Jared Diamond's classifications, however, are arbitrary and nonsensical because they have little, if any, predictive value beyond the initial classification. More significantly, they confuse the scientific meaning of race, that is, a recognizable (or distinguishable) geographic population. In everyday life, as in”evolutionary biology, a “negroid” is someone whose ancestors were born in sub-Saharan Africa, and likewise for a “caucasoid” and a “mongoloid.” This definition fits with the temporal bounds offered by the best current theory of human evolution. Thus, since Homo sapiens first appeared in Africa about 200,000 years ago, branched off into Europe about 110,000 years ago, and into Asia 70,000 years after that, a “negroid” is someone whose ancestors, between 4,000 and (to accommodate recent migrations) 20 generations ago, were born in sub-Saharan Africa — and likewise, for a caucasoid and a mongoloid.
Social definitions — that is, self-identification and other-identification actually accord quite well with the physical evidence. Mongoloids, caucasoids, and negroids can be distinguished on the basis of obvious differences in skeletal morphology, hair and facial features, as well by blood groups and DNA fingerprints. Forensic anthropologists regularly classify skeletons of decomposed bodies by race. For example, narrow nasal passages and a short distance between eye sockets identify a caucasoid person, distinct cheekbones characterize a mongoloid person, and nasal openings shaped like an upside down heart typify a negroid person. In certain criminal investigations, the race of a perpetrator can be identified from blood, semen, and hair samples. To deny the predictive validity of race at this level is nonscientific and unrealistic.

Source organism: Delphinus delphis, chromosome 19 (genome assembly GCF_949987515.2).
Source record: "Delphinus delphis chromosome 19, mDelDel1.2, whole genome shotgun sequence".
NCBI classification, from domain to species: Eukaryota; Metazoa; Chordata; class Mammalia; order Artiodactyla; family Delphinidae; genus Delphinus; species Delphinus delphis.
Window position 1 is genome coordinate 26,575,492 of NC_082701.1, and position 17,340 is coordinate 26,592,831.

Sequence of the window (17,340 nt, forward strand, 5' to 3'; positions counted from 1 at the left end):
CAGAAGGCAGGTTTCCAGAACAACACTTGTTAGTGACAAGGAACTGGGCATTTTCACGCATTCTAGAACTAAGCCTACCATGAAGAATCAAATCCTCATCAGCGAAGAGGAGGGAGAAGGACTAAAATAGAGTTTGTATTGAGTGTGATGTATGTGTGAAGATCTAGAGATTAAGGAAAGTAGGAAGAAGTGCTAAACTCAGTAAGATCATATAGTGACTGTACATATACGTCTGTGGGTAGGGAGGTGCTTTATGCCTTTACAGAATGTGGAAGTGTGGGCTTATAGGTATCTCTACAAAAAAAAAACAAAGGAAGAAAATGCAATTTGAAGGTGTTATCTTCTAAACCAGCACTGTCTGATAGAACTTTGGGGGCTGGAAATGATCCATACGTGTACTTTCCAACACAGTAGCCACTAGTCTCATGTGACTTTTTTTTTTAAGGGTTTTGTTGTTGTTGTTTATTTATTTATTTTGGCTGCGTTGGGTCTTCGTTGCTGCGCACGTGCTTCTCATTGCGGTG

The mean pattern of educational and economic achievement within multi-racial countries such as Canada and the United States has increasingly been found to prove valid internationally. For example, it is not often recognized, perhaps because it contradicts the politically correct theories that intelligence is purely a matter of socio-economic conditions, that Asian-Americans and Asians in Asia often outscore white Americans and white Europeans on IQ tests and on tests of educational achievement (even though the tests were largely developed by Europeans and white Americans for use in a Euro-American culture). Blacks in the Caribbean, Britain, Canada and sub-Saharan Africa as well as in the United States have low IQ scores relative to whites. For violent crime, analyses of INTERPOL data from the 1980s and 1990s show the same international distribution that occurs within the United States (that is, Asians least, Europeans in the middle, and Africans most). A similar racial gradient is found both within the U.S. and globally for measures of sexual activity and frequencies of sexually transmitted diseases such as AIDS (based on World Health Organization data).